Public pensions cuts “out of line” - Watson Wyatt
GLOBAL – The increased focus on the costs of public sector pensions, triggered by lower investment returns and increasing longevity, is getting “out of line” compared with the private sector — according to a survey by Watson Wyatt.
Stephen Yeo, a partner at the consulting firm, said: ”This is leading to an increased focus on the costs of public sector pensions, which now seem out of line when compared with the private sector.”
Yeo warned that changes to public sector pension arrangements “that may be desirable from a funding perspective” should be weighed against the need of public sector employers to offer “competitive total compensation”.
“The security of a defined benefit pension promise is a major factor contributing to public sector employers’ ability to attract and retain skilled staff,” suggests the survey, carried out in March 2005 in 14 countries in Europe, North America and Asia.
The study stresses that reviews of public pension arrangements are under way globally, with countries like Australia and Italy already providing a defined contribution offering to most new employees.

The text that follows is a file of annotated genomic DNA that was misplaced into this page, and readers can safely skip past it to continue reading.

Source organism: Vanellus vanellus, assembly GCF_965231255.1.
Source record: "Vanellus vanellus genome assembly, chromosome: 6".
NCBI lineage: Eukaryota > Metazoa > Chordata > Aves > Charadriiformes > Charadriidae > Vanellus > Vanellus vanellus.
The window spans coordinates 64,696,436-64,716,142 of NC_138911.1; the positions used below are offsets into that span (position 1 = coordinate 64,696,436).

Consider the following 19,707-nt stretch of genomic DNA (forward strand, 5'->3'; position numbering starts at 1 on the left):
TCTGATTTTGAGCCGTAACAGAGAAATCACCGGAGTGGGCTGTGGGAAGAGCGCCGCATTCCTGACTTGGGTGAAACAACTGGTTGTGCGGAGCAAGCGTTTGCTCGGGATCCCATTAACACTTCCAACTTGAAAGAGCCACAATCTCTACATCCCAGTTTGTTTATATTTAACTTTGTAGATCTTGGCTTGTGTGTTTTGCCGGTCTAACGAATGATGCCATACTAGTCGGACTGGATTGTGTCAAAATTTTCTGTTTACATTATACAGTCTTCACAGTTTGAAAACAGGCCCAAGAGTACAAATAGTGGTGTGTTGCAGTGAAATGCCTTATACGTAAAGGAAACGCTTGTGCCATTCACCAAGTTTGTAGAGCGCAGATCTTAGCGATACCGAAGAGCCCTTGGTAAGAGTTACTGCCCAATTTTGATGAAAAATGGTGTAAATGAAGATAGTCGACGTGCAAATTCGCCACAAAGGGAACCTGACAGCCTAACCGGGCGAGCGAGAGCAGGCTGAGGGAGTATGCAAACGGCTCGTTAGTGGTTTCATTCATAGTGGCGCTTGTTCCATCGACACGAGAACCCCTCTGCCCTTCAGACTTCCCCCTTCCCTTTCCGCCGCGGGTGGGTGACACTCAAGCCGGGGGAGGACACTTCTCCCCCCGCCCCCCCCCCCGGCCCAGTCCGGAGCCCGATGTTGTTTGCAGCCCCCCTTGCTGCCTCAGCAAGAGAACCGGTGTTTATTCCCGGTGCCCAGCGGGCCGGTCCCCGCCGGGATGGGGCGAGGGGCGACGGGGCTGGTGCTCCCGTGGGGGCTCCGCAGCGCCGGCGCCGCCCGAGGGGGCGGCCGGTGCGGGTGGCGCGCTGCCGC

Pressure to cut pensions is not strong in countries where it is common for employees to share in any increase in pension costs such as Canada and Switzerland.
In France, private sector pensions that are supplemental to mandatory pensions are moving towards DC. Public sector pension plans were likely to stay defined benefit - but with reduced benefits and higher employee contributions.
The German private sector is also moving towards DC while reforms to public sector plans involve reduced DB, benefits and higher employee contributions.
A wholesale shift towards DC in either sector seems “unlikely” in the Netherlands, although the study says that adverse investment performance and a further drop in bond yields may change this in the longer term.
The survey also mentioned a variety of approaches to meeting the cost of public sector pensions naming countries like the Netherlands and Switzerland as well as US and Canada, where public sector pensions are fully funded and backed by real assets.